The Win-Win Mindset Of Miranda Isaakidis

The Win-Win Mindset Of Miranda Isaakidis

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Miranda Isaakidis has been involved in international trade for over 20 years as a strategic research specialist across a range of sectors.

In 2005, she co-founded her own company, Indulgence Spa Products, a wholesale distribution and manufacturing company specialising in the supply of high-end products for the spa and hospitality industry.

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She was recently appointed as the Johannesburg Chapter chair for The Women Presidents’ Organisation — an affiliation for connecting women who lead and own multi-million rand companies.

What is a driving philosophy that you carry into business every day?

My sister is a successful entrepreneur and shared invaluable advice with me: In business, you can wake up in the morning to the gloomiest of pictures, but to change that and be left with hope and energy you need to act with integrity, do your ground work, and find a solution to the problem. If you do this, things have a way of working out even if it’s not in a way you expect.

 

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How does the philosophy of working with what you have apply to a staff issue?

I’ve learnt to accept that not everyone has the same ambition and desire as me to move up the ranks. This doesn’t mean they’re unproductive or not worth including in a team – you just need to work with what
you have.

I once had an assistant who possessed none of the skills required to perform her job. I complained to my manager and to my shock he told me that I was responsible for my assistant’s non-performance and needed to look at my management skills. I had no other option but to go back to the drawing board and assess my PA’s skill and how we could work around it.

Though she never learnt to spell check, format a document or do any of the research we required, I discovered that she had the most remarkable talent of getting me any appointment I wanted, which was far more useful in my position at the time.

So I polished up my word processing skills, did my own spell checks and went on to meet amazing people who enabled me to take my work to the next level – all because my PA had an unexpected set of skills.

From a personal perspective, what limitation have you learnt to work with?

When it came to time management and efficiency, for years I tried to fit into a more rigid model but I have a short attention span and work much better in quick, short bursts.

Consequently, I use the Pomodoro Technique which works on the principal of breaking down tasks into 25 minute segments. It’s a great way of breaking difficult or boring tasks into manageable ‘projects,’ it makes work a lot more fun and easy to do, and works with my attention span. On a deeper level, the book Play to Win by Larry Wilson has had a big influence on me. It supports the theory that there are two games to play in life:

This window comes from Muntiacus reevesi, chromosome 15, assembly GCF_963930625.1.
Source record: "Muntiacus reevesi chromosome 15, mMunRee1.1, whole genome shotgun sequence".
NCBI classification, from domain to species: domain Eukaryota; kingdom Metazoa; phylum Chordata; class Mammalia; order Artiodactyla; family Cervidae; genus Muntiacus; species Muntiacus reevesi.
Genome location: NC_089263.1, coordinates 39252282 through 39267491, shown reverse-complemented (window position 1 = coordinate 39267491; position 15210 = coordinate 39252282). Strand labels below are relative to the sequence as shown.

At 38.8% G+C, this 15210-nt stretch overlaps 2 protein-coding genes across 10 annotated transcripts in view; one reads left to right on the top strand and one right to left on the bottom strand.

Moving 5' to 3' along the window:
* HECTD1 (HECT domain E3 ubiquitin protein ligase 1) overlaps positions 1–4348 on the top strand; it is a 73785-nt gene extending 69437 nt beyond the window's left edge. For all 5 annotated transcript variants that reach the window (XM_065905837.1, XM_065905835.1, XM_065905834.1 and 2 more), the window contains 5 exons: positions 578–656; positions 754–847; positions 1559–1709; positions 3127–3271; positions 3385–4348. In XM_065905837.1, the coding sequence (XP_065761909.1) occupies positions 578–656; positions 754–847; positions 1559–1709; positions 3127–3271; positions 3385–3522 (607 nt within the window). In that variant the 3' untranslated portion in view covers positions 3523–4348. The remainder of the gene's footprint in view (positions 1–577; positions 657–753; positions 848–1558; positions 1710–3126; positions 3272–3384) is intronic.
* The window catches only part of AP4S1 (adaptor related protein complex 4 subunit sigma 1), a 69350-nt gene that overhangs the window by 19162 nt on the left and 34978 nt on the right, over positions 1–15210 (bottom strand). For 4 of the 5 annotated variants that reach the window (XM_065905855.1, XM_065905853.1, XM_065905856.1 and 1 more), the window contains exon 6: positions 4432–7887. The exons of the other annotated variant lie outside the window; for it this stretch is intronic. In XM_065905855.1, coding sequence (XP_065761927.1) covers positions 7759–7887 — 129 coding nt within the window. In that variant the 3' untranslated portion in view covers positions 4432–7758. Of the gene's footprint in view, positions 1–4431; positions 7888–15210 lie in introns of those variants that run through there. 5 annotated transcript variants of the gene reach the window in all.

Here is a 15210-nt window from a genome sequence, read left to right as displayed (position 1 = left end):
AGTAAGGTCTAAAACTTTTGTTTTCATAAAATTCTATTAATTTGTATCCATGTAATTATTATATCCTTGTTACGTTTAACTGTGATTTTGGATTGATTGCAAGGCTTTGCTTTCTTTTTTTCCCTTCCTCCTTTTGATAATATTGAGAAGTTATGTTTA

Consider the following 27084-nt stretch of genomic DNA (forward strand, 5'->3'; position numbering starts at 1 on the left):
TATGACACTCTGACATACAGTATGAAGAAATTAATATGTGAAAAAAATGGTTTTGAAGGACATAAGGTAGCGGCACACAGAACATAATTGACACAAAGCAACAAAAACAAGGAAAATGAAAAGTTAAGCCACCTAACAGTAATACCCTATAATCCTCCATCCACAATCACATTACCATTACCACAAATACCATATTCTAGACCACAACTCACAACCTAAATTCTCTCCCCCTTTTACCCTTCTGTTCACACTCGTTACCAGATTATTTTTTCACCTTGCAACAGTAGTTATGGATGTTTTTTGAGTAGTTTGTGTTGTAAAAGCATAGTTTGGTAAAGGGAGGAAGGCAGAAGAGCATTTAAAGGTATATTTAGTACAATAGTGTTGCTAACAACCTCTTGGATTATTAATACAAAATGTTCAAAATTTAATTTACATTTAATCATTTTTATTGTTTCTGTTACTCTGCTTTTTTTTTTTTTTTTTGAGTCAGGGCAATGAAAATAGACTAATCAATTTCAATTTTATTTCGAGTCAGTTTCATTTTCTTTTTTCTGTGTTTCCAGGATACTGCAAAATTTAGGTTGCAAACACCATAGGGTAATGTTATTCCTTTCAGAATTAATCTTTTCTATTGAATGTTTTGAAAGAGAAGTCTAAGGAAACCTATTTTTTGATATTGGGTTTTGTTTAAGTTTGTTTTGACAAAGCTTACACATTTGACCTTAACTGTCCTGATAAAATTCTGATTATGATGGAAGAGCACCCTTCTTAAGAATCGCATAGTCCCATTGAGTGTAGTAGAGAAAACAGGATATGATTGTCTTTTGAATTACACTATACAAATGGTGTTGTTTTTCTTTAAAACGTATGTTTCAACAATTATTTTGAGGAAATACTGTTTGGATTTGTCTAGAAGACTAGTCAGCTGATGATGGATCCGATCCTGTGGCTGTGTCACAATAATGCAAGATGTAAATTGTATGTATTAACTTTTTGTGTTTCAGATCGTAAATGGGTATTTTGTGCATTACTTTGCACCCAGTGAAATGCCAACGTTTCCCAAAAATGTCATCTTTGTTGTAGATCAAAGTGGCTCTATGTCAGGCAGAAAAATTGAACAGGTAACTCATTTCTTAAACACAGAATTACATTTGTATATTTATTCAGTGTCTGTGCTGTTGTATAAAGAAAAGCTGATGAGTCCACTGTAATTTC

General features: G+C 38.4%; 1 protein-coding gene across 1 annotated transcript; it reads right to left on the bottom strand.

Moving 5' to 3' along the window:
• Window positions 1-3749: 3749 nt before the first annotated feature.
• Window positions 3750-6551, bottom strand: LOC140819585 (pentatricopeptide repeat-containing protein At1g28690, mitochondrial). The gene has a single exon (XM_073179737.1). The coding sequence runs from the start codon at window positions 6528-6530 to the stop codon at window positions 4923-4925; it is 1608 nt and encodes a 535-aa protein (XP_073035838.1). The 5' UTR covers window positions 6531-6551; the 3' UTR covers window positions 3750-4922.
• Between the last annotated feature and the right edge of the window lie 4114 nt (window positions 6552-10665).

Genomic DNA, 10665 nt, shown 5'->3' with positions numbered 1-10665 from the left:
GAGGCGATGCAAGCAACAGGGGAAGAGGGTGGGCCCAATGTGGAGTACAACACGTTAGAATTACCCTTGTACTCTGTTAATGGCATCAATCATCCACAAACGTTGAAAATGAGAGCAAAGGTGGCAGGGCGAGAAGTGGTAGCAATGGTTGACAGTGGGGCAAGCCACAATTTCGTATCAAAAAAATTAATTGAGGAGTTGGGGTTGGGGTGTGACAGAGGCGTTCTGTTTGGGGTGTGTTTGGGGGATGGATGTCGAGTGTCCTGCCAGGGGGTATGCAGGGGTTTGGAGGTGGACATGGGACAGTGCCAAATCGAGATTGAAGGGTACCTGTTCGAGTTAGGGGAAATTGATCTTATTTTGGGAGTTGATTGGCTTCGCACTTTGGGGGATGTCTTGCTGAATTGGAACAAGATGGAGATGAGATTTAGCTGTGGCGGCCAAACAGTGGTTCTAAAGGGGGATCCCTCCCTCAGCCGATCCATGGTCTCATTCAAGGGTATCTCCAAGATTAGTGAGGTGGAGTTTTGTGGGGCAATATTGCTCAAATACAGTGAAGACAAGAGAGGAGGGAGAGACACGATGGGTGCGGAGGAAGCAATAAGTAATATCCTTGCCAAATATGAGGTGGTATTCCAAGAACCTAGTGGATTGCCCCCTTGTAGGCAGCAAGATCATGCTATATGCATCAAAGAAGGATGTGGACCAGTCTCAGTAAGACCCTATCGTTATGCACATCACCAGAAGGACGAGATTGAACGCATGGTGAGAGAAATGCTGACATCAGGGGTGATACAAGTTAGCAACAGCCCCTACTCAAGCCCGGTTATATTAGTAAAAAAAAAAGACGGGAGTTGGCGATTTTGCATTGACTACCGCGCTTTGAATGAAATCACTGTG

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  1. Playing not to lose: Avoiding situations where we might lose, fail, or be emotionally hurt.
  2. Playing to win: Consciously choosing to go as far as you can with all that you have and learning from whatever happens.

As part of training, I was required to climb up really high poles and walk a tight rope. Seriously, I’m not designed for that kind of activity but I managed to do it and it’s an achievement that has stayed with me forever.

If I could physically do something so alien to me – then daily business challenges are surely also manageable. It also hones your focus by asking when you were born and when you think you’ll die.

A nasty thought at first, but when you draw a time line, plot where you are, and establish if you’re happy with the journey so far, you’re able to figure out what you want for the rest of time and work towards it. This exercise truly focused my mind and I make a conscious effort to enjoy life and focus on things that add value to my life, family and business.

How do you use what you have to motivate your staff?

While it’s important to celebrate accomplishments in business, do it within reason and realistically, so no elaborate parties or incentives when essentials like pension funds are lacking. But to instil pride and accountability, I make a point of taking manufacturing staff along for a customer delivery now and again.

It makes a huge difference when they see who our client is, where the products they make get sold, and makes the whole process more real – with the result that it’s easier to push quality.

Related: 5 Traits of Successful Teams

Tracy Lee Nicol
Tracy-Lee Nicol is an experienced business writer and magazine editor. She was awarded a Masters degree with distinction from Rhodes university in 2010, and in the time since has honed her business acumen and writing skills profiling some of South Africa's most successful entrepreneurs, CEOs, franchisees and franchisors.Find her on Google+.